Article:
Christmas is a time for family, food and, inevitably, presents.
The person responsible for delivering these gifts to well-behaved children is known by a number of names around the world, be it Father Christmas, Santa Claus or Ziemassvētku vecītis (as they say in Latvia).
We Welsh have our own special version of the man with the white beard and big sack, Siôn Corn. The name translates as “Chimney Pot John” or “John Stack” – as in corn simne (chimney stack), referencing the way he enters homes via the chimney.
Mr Corn has been around for a long time. His first appearance in literature is believed to have been in the 1922 poetry anthology Cerddi Huw Puw by John Glyn Davies. In it, Siôn Corn is described as a “benevolent spook”, who resides up the chimney in comfortable living quarters. According to the book, Mr Corn ensures that children go to bed early throughout the year by rewarding those who do with presents at Christmas time.
The name “Siôn Corn” was further popularised when it appeared in the first edition of the landmark Welsh children’s publication Llyfr Mawr y Plant in 1931, one of the first Christmas annual-style books written in Welsh. Later editions of the popular annual even included an illustration of the man himself.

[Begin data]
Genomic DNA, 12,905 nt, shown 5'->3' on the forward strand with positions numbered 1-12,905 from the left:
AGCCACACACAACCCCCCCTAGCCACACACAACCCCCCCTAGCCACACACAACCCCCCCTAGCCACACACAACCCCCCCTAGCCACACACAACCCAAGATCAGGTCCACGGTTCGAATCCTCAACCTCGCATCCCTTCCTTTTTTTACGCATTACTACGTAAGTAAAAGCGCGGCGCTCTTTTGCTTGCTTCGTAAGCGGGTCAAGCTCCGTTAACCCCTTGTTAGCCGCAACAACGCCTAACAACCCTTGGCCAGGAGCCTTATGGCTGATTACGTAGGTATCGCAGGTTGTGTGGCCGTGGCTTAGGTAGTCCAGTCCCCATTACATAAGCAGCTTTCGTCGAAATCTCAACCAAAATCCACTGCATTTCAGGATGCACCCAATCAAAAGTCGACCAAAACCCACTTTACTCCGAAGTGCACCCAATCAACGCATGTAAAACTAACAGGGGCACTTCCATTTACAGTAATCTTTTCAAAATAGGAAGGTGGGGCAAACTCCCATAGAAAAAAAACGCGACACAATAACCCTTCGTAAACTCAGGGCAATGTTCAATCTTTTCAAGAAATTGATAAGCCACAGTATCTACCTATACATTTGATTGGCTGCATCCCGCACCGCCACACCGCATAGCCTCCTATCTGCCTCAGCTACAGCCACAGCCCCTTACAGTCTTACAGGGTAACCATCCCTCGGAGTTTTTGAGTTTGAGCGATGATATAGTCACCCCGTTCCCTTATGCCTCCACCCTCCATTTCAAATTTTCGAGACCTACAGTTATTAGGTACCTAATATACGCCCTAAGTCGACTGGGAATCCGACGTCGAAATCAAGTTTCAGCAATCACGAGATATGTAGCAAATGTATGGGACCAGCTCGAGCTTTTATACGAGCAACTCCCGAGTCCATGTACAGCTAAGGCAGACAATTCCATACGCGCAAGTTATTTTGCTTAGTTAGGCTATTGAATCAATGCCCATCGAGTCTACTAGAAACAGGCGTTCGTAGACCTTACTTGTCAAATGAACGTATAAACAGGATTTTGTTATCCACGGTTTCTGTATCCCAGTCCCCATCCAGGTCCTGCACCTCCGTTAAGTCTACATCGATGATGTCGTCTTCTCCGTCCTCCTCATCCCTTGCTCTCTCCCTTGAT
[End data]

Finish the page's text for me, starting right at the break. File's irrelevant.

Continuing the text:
Despite Mr Corn’s backstory setting him apart from the wider Father Christmas tradition – who is conventionally said to live in the North Pole, rather than dwell in chimneys – the figure has always overlapped with the more general image of Santa Claus, as Martin Johnes, Professor of Modern History at Swansea University and author of Christmas and the British: A Modern History, explains.
‘Before the Second World War the various English names for Father Christmas were normally used in Welsh,’ says Martin, ‘Indeed, one newspaper article even recommended that his English name shouldn't stop parents from embracing the festive tradition.’
But, by the 1970s, the Welsh name, Siôn Corn, had become firmly cemented into Welsh Christmas culture, taking its place alongside other much-loved Welsh winter traditions like toffee making and sea dipping.
As a result, should you visit Wales during the yuletide season, you might well hear choirs at one of our popular Christmas markets performing the original tune from the 1922 anthology that first made reference to the mysterious festive gift-bringer. It’s a favourite of small children who sing, Pwy sy’n dwad dros y bryn yn ddistaw, ddistaw bach? (Who’s coming quietly over the hill?) The answer, which is shouted with gusto, Siôn Corn!
And if you hear any strange noises coming from up the chimney after dark? Well, you better get yourself to bed right away.